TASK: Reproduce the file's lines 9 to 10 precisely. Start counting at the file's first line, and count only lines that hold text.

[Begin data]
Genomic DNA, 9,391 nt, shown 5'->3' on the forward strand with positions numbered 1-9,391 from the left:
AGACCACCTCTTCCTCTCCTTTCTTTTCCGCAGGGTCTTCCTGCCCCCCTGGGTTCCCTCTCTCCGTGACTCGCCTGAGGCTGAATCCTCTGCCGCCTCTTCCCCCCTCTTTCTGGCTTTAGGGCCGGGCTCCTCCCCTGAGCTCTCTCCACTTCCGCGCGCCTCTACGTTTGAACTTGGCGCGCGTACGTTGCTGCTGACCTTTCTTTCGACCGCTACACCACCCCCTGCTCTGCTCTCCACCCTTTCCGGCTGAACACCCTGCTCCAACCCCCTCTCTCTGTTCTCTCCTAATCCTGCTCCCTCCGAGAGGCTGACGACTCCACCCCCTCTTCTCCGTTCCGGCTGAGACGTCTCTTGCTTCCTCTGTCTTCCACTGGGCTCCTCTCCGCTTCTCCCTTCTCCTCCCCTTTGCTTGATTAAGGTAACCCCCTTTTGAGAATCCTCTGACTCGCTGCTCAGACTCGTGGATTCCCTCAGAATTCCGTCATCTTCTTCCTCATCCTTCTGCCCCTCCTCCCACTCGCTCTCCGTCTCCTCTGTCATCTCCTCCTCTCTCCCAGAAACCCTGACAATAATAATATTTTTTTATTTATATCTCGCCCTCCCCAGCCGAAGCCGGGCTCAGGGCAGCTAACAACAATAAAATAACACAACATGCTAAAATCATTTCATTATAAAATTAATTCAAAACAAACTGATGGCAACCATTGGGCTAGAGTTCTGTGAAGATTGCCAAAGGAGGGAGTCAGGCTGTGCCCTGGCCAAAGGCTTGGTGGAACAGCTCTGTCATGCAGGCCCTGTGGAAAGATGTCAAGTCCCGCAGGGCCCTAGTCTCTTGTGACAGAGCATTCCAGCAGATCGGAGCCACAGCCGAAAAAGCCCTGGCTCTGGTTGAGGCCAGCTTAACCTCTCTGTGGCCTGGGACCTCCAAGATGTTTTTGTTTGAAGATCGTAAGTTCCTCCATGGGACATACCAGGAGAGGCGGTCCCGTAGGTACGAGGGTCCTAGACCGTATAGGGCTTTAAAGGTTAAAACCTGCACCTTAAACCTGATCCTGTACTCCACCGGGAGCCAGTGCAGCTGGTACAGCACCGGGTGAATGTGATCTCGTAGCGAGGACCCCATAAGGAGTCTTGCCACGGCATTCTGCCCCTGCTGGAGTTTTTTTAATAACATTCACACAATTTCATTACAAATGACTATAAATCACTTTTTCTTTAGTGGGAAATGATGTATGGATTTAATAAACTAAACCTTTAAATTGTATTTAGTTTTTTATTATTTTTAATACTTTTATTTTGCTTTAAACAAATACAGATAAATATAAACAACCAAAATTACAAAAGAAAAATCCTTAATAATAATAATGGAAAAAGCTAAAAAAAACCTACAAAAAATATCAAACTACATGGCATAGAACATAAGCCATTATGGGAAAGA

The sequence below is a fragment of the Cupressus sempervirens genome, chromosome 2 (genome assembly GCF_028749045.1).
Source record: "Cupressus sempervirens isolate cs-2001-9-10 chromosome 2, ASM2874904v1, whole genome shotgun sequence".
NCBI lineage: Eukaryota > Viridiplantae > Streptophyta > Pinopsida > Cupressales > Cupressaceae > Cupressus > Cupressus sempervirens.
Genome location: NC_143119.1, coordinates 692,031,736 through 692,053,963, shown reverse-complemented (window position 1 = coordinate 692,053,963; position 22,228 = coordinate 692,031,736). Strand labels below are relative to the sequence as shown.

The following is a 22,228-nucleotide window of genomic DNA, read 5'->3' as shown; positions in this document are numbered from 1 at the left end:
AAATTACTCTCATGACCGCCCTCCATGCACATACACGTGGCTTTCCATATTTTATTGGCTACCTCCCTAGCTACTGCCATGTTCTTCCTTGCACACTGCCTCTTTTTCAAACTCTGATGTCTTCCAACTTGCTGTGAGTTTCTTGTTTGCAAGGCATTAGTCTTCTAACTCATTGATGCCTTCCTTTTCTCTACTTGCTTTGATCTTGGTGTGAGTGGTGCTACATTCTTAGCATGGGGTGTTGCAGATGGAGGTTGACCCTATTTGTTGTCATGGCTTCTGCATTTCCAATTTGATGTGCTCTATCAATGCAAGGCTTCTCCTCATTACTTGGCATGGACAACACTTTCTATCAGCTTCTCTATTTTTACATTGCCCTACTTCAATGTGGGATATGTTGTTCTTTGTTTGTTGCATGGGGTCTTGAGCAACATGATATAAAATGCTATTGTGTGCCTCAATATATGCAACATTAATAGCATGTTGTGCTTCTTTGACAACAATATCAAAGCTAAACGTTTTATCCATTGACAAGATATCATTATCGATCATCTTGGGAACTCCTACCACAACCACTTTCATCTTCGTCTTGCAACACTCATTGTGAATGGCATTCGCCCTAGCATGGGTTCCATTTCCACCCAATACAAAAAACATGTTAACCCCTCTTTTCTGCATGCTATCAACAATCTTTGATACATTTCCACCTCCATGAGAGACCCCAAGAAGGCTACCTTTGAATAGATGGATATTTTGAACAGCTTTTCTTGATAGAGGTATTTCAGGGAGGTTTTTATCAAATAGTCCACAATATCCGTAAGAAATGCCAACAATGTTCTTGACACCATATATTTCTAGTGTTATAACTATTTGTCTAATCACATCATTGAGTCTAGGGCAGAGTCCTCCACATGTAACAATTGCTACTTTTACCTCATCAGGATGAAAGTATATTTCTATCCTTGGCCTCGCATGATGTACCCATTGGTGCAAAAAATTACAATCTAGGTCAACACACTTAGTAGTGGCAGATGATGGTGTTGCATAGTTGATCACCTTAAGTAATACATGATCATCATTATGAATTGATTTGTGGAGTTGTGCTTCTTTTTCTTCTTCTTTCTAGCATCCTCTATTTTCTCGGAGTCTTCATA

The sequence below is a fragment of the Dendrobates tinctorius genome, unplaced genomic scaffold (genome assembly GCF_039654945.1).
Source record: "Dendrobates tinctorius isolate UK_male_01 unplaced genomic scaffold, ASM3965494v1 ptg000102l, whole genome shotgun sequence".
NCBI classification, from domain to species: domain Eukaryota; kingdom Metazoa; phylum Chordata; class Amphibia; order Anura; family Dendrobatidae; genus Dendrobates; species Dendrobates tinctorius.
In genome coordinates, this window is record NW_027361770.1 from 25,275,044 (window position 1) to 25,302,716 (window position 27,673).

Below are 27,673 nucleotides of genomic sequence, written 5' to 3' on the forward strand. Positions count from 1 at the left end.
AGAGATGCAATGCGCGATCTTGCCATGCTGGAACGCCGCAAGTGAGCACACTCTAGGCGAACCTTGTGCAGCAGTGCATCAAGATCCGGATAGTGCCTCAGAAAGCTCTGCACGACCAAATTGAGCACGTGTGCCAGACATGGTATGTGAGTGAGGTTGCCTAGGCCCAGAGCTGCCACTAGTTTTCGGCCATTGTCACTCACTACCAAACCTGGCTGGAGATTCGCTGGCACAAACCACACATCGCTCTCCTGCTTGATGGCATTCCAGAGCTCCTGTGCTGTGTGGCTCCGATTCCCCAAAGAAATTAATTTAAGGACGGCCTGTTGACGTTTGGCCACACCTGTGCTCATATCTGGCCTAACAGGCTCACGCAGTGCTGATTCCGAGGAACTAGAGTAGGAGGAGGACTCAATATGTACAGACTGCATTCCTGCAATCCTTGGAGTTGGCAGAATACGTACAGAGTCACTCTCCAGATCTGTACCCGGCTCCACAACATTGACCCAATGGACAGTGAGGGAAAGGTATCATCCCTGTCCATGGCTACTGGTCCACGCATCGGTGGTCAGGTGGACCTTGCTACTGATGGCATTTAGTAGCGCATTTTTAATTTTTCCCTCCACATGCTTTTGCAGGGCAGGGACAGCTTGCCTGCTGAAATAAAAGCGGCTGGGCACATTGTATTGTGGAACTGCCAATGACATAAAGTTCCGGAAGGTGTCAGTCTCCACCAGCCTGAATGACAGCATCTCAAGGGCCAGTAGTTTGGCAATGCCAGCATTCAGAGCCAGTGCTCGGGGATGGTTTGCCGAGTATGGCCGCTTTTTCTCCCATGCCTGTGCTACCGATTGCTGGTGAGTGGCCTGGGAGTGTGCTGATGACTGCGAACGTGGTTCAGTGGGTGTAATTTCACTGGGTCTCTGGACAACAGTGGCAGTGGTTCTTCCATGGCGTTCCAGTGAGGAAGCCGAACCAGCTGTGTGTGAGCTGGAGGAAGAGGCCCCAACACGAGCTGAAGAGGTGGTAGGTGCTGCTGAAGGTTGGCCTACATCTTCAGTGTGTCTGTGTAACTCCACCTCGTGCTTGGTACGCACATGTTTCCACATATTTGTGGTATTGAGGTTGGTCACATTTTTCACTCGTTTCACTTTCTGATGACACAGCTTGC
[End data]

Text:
The sequence below is a fragment of the Dendrobates tinctorius genome, unplaced genomic scaffold (genome assembly GCF_039654945.1).
Source record: "Dendrobates tinctorius isolate UK_male_01 unplaced genomic scaffold, ASM3965494v1 ptg000102l, whole genome shotgun sequence".